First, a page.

However, analysis of IOM Indonesia’s CTM dataset seems to contradict the assertion in much of the literature that many of those who are sexually exploited are less likely to report due to shame and stigma. Persons trafficked into non-sex industries represented the largest proportion of those who chose not to cooperate with the police for investigation purposes. This group was significantly less likely than persons trafficked for sexual exploitation to choose to cooperate with police in an investigation (58% cf 92%; χ2=10.95 p<.01).
Nevertheless, stigma associated with being a trafficking victim may impact on involvement in criminal proceedings. Such stigma may result in some trafficked persons supplying authorities with false information regarding their situation, particularly when they initially come into contact with authorities. Compounding this can be a reluctance or inability by some trafficked persons to identify themselves as victims of trafficking; many preferring to identify as irregular or ‘unlucky’ migrants instead (ICMPD 2007). The ICMPD found that the phrase ‘trafficked victim’ was particularly rejected by men who had been trafficked:
How to say this, I don’t think I am a victim. It is even ridiculous for me to think that I am a victim. I think that any man will not like this word attributed to him. It sounds more like a comic insult. People around him can mock him, especially if these men are young, without any life experience and who don’t realize the possibility of men’s exploitation (ICMPD 2007: 97).
This may be exacerbated by stereotypes that associate victims of trafficking with women and children (IOM 2007). It may also be due to ideas about masculinity and reluctance among men to view themselves as ‘victims’ requiring assistance (IOM 2007). It is also the case that the legislation in some countries fails to acknowledge that men can be victims of trafficking (see ASEAN 2011). However, some female victims of trafficking do not view themselves as ‘victims’ either (IOM 2007). This may be due to a misconception that trafficking involves forced prostitution, to the exclusion of other forms of labour exploitation.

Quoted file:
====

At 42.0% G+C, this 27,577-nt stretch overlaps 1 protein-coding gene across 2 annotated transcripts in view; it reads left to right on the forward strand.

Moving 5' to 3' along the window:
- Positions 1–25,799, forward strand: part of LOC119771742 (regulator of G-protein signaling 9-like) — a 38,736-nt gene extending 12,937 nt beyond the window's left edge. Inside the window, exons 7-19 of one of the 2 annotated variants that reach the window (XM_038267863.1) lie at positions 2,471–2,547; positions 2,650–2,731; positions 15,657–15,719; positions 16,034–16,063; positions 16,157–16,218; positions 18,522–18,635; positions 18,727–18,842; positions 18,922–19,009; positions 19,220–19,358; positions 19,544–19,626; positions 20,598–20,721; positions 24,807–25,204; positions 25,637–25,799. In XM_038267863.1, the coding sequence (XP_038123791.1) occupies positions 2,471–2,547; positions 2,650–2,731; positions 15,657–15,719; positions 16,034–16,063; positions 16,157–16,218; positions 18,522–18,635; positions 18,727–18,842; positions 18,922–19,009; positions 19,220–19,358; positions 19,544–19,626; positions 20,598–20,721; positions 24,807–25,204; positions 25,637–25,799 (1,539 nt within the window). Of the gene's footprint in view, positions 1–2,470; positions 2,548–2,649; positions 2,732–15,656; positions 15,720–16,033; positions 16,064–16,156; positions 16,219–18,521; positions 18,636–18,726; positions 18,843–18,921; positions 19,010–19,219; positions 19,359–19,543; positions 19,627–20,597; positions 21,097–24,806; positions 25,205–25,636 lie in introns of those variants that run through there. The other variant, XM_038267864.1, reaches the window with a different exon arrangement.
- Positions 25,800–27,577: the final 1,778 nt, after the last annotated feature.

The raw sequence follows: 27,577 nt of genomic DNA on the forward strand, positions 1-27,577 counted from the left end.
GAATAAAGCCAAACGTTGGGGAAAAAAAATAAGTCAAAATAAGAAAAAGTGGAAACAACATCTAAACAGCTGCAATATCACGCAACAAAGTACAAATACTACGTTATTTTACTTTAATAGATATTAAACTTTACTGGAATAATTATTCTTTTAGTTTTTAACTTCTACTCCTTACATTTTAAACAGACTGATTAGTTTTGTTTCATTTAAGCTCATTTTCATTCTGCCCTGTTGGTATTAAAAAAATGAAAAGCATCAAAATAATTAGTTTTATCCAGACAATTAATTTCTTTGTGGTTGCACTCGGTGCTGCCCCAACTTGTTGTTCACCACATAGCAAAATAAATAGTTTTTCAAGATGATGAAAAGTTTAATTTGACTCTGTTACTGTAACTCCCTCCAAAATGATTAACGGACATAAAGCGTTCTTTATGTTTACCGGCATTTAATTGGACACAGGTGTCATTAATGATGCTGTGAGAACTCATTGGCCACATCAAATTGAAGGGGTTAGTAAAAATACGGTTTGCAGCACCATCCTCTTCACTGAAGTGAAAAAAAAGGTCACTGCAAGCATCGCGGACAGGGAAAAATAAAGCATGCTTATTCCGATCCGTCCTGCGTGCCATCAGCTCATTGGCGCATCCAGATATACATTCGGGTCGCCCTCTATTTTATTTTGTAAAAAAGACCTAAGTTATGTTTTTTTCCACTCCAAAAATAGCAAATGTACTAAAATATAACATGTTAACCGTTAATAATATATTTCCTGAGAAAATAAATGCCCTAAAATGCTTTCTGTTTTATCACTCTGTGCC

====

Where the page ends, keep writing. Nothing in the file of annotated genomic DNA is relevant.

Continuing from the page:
Further, in some cases, trafficked persons may not acknowledge that they have been mistreated by their trafficker and may, in fact, identify with them. This may lead to reluctance to acknowledge their victim status and an unwillingness to be involved in criminal justice proceedings against their trafficker (Brunovski & Surtees 2007; Moskowitz 2008; Surtees 2008). It is possible that this may be exacerbated where there is a community or family connection between the trafficker and the person who has been trafficked; a factor worth considering given that diaspora networks have been identified as playing a role in some cases of trafficking in Australia (David 2010). Furthermore, trafficked people may feel they are complicit if they have knowingly entered into an employment arrangement and therefore may feel they are not ‘victims’ (IOM 2007).
In some instances, women who have been trafficked to Australia to work in brothels have repaid their debt to their trafficker and remained working for that employer (see Sieders, Johan v R; Somsri, Yotchomchin v R  NSWCCA 187; R v D S  VSCA 99), indicating that they may not view themselves as ‘trafficking victims’.
Criminalisation and re-victimisation: Trafficked persons who are prosecuted or detained